An ideal detector is derived for the discrimination of arbitrary stimuli in the two-alternative forced-choice paradigm. The ideal detector's performance is assumed to be limited only by quantal fluctuations, the optics of the eye, and the size and spacing of the receptors in the retinal mosaic. Detailed predictions are presented for two-point acuity and hyperacuity tasks. The ideal detector's two-point resolution, over a wide range of luminances, is approximately 10 times worse than its two-point vernier acuity or separation discrimination. Furthermore, two-point resolution is shown to vary in proportion to the −¼ power of spot intensity, but vernier acuity and separation discrimination vary in proportion to the −½ power of spot intensity. It is shown that this ideal detector can be implemented by the use of appropriately shaped receptive fields. The derivation provides a simple way to determine the shapes of these optimal receptive fields for arbitrary stimuli. The sensitivities of real (human) and ideal detectors are compared.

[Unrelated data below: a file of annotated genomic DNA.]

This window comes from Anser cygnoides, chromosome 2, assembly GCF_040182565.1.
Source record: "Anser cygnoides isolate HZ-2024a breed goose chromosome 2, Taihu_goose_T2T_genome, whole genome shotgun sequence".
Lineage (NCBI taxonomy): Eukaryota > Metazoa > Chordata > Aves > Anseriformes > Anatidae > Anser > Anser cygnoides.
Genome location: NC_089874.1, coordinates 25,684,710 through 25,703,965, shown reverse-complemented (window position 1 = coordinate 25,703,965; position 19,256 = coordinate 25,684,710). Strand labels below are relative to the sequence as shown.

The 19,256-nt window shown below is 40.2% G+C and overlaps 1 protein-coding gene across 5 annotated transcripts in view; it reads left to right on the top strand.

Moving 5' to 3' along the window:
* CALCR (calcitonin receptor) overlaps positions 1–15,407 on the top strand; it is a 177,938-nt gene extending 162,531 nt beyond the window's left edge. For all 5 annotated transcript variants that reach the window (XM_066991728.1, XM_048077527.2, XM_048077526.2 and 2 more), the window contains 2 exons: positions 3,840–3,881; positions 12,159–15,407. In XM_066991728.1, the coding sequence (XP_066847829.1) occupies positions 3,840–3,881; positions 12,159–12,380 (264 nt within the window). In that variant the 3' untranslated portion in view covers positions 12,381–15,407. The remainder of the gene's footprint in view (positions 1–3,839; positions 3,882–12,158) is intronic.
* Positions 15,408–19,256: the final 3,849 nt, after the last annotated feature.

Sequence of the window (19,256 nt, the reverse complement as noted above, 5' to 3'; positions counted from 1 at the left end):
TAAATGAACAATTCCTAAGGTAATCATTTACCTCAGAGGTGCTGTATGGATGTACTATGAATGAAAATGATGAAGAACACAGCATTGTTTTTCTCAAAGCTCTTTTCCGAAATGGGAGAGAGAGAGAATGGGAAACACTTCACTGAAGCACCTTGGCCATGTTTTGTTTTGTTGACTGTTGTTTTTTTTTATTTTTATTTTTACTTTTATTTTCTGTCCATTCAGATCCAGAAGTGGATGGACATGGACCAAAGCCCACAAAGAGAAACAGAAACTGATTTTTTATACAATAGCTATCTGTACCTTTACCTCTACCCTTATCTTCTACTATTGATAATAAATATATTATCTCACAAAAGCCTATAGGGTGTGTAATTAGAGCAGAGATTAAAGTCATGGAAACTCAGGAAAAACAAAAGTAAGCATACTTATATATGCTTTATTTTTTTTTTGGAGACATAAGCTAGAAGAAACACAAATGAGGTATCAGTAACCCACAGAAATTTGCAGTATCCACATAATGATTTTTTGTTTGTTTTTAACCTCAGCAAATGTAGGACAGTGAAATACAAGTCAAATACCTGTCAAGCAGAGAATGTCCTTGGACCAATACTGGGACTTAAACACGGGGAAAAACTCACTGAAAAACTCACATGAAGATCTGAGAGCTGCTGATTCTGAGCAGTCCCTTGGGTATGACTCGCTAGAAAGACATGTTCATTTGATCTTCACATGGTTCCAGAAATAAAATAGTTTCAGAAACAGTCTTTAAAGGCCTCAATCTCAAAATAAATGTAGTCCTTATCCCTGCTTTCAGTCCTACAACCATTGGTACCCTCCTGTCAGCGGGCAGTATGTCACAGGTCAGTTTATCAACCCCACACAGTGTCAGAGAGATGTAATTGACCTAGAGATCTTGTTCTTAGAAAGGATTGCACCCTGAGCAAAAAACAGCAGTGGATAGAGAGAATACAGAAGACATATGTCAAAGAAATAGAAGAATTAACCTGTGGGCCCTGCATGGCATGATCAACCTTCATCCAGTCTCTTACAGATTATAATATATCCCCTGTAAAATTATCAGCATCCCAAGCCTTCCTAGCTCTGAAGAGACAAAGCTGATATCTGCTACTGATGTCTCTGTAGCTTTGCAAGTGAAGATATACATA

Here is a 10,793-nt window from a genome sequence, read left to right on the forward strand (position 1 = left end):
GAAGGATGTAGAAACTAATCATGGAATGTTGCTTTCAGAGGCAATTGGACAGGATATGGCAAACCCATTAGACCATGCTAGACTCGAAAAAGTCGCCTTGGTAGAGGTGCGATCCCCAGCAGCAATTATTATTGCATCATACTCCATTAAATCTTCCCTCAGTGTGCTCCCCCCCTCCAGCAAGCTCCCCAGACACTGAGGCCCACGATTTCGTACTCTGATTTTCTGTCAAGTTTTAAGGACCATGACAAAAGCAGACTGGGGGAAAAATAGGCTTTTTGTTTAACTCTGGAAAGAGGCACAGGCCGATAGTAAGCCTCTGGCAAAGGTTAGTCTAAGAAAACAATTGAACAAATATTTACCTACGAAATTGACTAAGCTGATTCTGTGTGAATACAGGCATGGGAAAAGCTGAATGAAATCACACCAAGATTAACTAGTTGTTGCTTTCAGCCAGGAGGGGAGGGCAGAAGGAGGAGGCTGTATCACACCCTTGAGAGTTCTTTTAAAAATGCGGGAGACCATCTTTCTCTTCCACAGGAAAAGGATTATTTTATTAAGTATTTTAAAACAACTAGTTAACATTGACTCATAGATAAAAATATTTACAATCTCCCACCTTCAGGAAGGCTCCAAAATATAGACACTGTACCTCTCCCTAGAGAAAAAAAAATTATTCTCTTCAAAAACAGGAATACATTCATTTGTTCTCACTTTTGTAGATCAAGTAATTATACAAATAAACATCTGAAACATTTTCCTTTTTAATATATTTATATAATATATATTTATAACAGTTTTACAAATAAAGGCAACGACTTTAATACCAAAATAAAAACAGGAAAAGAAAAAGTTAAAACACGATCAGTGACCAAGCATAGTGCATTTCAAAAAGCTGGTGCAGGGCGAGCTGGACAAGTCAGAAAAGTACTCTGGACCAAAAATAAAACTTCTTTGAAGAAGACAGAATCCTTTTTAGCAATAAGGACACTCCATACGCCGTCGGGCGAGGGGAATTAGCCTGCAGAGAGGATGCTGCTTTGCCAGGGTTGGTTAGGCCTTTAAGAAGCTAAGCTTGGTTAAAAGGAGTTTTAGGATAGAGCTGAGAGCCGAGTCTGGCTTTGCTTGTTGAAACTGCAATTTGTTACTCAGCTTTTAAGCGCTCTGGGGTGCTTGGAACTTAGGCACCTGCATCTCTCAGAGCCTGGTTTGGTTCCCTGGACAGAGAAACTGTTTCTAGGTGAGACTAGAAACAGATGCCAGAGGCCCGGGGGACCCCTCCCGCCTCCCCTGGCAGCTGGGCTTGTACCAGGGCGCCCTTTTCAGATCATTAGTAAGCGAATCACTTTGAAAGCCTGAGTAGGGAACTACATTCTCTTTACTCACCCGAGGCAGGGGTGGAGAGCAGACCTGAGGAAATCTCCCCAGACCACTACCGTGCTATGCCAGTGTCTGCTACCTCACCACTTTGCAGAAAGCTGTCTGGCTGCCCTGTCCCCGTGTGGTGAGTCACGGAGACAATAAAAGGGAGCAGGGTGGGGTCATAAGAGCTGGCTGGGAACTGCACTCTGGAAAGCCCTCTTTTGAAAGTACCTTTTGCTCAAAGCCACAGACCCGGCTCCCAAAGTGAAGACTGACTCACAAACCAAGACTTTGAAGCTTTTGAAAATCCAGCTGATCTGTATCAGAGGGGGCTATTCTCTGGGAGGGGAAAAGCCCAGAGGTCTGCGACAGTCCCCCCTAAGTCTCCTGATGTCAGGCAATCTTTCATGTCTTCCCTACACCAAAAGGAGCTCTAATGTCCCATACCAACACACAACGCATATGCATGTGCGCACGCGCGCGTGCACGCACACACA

© 1984 Optical Society of America
Wilson S. Geisler, "Physical limits of acuity and hyperacuity," J. Opt. Soc. Am. A 1, 775-782 (1984)